Atomic clocks are clocks used to track the resonances of atom frequencies, usually the atoms of cesium or rubidium. The clocks work by tracking the energy level of electrons.
Atomic clocks take advantage of a fundamental property of atoms: An electron either emits or absorbs light with frequency while changing its energy level. This frequency is identical for all atoms of a particular element.
Recently, physicists at the University of Wisconsin–Madison announced the discovery of one of the highest performance atomic clocks ever. They named their instrument an optical lattice atomic clock.
Their newly developed instrument can track differences in time with enough precision equivalent to losing just one second every 300 billion years. It is the first example of a ‘multiplexed’ optical clock, where six separate clocks exist in the same environment.
Scientists could test ways to search for gravitational waves thanks to its design. It could also detect dark matter and discover new physics with clocks.
Shimon Kolkowitz, a UW–Madison physics professor and senior author of the study, said, “Optical lattice clocks are already the best clocks in the world, and here we get this level of performance that no one has seen before. We’re working to both improve their performance and to develop emerging applications that are enabled by this improved performance.”
Unlike an optical atomic clock that uses a most sophisticated laser to keep time, this new optical lattice atomic clock uses a relatively lousy laser.
Physicists also reported about the multiplexed clock in their new study. Within this multiplexed clock, strontium atoms can be separated into multiple clocks arranged sequentially in a vacuum chamber. They just used one atomic clock to identify whether their laser can reliably excite electrons in the same number of atoms for one-tenth of a second.
The team shone a laser on two clocks in the chamber simultaneously and compared them. They found that the number of atoms with excited electrons stayed the same between the two clocks for up to 26 seconds.
The results indicate that the scientists could run meaningful experiments for much longer than their laser would allow in a normal optical clock.
Kollwitz said, “Normally, our laser would limit the performance of these clocks. But because the clocks are in the same environment and experience the same laser light, the effect of the laser drops out completely.”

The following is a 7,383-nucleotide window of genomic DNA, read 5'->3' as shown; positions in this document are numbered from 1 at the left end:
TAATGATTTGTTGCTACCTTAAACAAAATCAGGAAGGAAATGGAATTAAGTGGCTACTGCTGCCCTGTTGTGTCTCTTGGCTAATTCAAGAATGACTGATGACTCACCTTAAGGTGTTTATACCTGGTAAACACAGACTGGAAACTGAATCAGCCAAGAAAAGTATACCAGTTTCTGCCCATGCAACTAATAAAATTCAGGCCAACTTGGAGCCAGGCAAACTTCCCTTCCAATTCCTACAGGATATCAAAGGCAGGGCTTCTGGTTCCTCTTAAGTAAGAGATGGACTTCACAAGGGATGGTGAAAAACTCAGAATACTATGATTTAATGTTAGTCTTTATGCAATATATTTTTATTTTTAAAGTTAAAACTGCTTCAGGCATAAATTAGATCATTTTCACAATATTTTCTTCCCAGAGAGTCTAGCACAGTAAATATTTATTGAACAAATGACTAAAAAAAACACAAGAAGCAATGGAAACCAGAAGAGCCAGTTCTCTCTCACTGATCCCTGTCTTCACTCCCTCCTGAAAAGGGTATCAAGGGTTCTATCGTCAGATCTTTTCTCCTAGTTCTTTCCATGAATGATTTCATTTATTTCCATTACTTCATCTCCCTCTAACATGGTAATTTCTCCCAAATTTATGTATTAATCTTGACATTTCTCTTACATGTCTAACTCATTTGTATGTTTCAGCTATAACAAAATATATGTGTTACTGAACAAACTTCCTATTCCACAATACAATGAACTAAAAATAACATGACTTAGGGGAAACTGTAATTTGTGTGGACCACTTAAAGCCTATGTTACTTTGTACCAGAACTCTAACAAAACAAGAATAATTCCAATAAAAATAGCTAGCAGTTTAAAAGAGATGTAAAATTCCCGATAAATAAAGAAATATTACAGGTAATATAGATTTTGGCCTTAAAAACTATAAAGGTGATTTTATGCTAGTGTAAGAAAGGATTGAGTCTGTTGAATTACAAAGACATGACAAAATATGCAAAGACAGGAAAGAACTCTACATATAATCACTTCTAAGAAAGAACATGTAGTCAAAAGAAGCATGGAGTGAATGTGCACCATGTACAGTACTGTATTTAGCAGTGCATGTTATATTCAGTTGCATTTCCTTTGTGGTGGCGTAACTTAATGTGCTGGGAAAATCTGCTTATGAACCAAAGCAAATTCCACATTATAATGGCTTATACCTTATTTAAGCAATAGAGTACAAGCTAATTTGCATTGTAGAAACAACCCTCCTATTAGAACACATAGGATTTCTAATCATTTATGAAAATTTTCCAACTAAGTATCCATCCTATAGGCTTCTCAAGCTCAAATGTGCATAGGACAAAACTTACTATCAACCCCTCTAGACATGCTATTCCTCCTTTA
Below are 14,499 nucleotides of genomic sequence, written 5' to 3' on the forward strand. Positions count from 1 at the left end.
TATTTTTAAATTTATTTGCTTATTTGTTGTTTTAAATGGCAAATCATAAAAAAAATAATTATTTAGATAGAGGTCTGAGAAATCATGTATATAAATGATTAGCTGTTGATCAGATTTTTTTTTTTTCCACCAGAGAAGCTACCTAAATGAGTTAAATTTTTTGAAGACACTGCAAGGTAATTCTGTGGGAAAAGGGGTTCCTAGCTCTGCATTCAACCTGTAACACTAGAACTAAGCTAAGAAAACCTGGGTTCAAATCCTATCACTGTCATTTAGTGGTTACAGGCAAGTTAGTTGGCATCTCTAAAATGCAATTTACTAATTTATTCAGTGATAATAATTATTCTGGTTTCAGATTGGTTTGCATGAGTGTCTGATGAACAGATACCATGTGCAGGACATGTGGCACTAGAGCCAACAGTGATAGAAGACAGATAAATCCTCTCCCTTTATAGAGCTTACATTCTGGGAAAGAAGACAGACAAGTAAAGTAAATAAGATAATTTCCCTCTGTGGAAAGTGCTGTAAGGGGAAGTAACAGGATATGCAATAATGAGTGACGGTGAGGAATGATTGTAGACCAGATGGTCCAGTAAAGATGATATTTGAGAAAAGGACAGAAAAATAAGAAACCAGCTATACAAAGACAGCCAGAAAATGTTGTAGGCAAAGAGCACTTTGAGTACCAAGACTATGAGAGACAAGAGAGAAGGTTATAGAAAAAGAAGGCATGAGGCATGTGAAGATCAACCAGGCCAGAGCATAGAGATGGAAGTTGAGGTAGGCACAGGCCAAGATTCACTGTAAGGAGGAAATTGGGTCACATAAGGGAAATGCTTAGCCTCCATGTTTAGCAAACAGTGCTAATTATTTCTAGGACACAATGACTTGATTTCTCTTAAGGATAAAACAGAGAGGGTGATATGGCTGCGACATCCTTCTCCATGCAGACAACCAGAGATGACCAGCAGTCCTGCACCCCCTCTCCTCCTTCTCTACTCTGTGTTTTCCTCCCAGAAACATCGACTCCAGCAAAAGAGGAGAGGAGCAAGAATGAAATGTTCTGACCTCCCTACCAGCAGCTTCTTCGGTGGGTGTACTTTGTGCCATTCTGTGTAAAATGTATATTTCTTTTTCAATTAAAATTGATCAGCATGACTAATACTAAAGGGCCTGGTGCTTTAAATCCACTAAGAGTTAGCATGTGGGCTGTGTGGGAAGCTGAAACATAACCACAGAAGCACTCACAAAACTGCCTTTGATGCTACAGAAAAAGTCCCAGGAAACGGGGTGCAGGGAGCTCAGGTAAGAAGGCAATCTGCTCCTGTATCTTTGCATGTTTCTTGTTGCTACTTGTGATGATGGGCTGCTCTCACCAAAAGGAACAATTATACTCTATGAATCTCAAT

The team next determined how precisely they could measure differences between the clocks. For this, they ran their experiment over a thousand times, measuring the difference in the ticking frequency of their two clocks for a total of around three hours.
They found that the ticking was slightly different because the clocks were in two slightly different locations.
Scientists could detect a difference in ticking rate between the two clocks that would correspond to them disagreeing with each other by only one second every 300 billion years — a measurement of precision timekeeping that sets a world record for two spatially separated clocks.
In another study, a group of scientists led by JILA detected a frequency difference between the top and bottom of a dispersed cloud of atoms about ten times better than the UW–Madison group. Their results, obtained at one-millimeter separation, also represent the shortest distance to date at which Einstein’s theory of general relativity has been tested with clocks.
Kollwitz said, “The amazing thing is that we demonstrated similar performance as the JILA group despite the fact that we’re using an order of magnitude worse laser. That’s significant for a lot of real-world applications, where our laser looks a lot more like what you would take out into the field.”
- Zheng, X., Dolde, J., Lochaber, V. et al. Differential clock comparisons with a multiplexed optical lattice clock. Nature 602, 425–430 (2022). DOI: 10.1038/s41586-021-04344-y
- Related: Tobias Bothwell, Resolving the gravitational redshift in a millimeter-scale atomic sample, Nature (2022). DOI: 10.1038/s41586-021-04349-7